Global Food Prices Down from Record Highs — Except for Two Staples

A U.N. index said prices were down nearly 14% on average last year.

A farmer harvests rice in a paddy field near Guwahati, India, June 6, 2023.
A farmer harvests rice in a paddy field near Guwahati, India, June 6, 2023.
AP Photo/Anupam Nath, File

ROME (AP) — Global prices for food commodities like grain and vegetable oil fell last year from record highs in 2022, when Russia's war in Ukraine, drought and other factors helped worsen hunger worldwide, the U.N. Food and Agriculture Organization said Friday.

The FAO Food Price Index, which tracks monthly changes in the international prices of commonly traded food commodities, was 13.7% lower last year than the 2022 average, but its measures of sugar and rice prices growing in that time.

Last month, the index dropped some 10% compared with December 2022. The drop in food commodity prices in 2023 comes despite a difficult year for food security around the world.

Climate effects like dry weather, flooding and the naturally occurring El Nino phenomenon, combined with fallout from conflicts like the war in Ukraine, bans on food trade that have added to food inflation and weaker currencies have hurt developing nations especially.

While food commodities like grain have fallen from painful surges in 2022, the relief often hasn't made it to the real world of shopkeepers, street vendors and families trying to make ends meet.

More than 333 million people faced acute levels of food insecurity in 2023, according to another U.N. agency, the World Food Program.

Rice and sugar in particular were problematic last year because of climate effects in growing regions of Asia, and prices have risen in response, especially in African nations.

With the exception of rice, the FAO's grain index last year was 15.4% below the 2022 average, "reflecting well supplied global markets." That's despite Russia pulling out of a wartime deal that allowed grain to flow from Ukraine to countries in Africa, the Middle East and Asia.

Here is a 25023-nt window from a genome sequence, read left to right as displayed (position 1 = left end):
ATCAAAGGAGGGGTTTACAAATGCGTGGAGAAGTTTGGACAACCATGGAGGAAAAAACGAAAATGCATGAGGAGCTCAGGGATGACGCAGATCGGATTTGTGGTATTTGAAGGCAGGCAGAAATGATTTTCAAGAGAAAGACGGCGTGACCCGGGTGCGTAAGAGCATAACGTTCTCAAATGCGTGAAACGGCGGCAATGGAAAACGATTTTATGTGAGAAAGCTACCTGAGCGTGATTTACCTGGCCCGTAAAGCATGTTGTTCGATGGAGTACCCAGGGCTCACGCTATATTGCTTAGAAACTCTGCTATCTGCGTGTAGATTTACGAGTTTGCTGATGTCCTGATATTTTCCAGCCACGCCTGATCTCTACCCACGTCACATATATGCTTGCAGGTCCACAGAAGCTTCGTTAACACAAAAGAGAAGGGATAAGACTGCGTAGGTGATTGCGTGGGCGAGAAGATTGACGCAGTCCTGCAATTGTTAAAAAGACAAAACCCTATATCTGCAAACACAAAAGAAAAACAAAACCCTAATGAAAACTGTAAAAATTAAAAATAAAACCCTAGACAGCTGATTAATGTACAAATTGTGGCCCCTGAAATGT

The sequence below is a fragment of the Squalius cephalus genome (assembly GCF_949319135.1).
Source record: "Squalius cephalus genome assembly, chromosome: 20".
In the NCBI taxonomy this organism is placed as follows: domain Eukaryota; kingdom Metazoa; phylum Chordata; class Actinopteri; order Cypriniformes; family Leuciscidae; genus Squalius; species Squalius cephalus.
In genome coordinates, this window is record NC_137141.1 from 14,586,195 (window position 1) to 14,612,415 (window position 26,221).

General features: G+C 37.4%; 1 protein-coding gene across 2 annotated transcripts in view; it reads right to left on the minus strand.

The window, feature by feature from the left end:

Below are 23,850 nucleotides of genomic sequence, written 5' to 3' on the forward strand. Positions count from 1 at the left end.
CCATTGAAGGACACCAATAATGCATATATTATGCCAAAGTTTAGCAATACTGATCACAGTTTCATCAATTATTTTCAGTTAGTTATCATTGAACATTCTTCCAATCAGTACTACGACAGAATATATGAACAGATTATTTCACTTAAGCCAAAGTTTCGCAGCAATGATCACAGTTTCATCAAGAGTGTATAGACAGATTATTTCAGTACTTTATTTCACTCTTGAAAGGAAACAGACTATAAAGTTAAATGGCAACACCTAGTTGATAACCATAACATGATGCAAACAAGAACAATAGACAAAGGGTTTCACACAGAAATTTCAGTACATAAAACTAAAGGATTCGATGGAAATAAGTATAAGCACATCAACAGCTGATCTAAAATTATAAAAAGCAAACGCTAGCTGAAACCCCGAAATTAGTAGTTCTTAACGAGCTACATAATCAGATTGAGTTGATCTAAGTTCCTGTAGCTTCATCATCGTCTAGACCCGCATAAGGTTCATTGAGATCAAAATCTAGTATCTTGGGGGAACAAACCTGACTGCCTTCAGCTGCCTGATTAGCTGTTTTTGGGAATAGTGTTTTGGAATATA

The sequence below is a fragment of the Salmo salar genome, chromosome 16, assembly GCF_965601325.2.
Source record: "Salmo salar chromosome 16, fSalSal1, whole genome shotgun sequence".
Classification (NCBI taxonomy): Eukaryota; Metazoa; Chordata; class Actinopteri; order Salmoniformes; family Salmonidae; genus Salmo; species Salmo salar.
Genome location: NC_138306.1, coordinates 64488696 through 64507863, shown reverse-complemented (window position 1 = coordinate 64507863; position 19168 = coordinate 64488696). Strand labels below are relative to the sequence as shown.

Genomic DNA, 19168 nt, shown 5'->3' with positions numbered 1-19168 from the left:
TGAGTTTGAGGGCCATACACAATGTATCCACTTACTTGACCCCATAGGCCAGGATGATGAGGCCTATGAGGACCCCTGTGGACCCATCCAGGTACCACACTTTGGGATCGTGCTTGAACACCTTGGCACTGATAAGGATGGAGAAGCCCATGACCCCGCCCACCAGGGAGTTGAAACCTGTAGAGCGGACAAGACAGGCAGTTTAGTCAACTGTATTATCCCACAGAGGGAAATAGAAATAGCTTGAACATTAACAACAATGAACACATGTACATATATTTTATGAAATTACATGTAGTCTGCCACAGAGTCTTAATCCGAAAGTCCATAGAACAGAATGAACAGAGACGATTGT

Countries buying wheat have found supply elsewhere, notably from Russia, with prices lower than they were before the war began, analysts say.

The FAO's rice index was up 21% last year because of India's export restrictions on some types of rice and concerns about the impact of El Niño on rice production. That has meant higher prices for low-income families, including places like Senegal and Kenya.

Similarly, the agency's sugar index last year hit its highest level since 2011, expanding 26.7% from 2022 because of concerns about low supplies. That followed unusually dry weather damaging harvests in India and Thailand, the world's second- and third-largest exporters.

The sugar index improved in the last month of 2023, however, hitting a nine-month low because of strong supply from Brazil, the biggest sugar exporter, and India lowering its use for ethanol production.

Meanwhile, meat, dairy and vegetable oil prices dropped from 2022, with vegetable oil — a major export from the Black Sea region that saw big spikes after Russia invaded Ukraine — hitting a three-year low as global supplies improved, FAO said.

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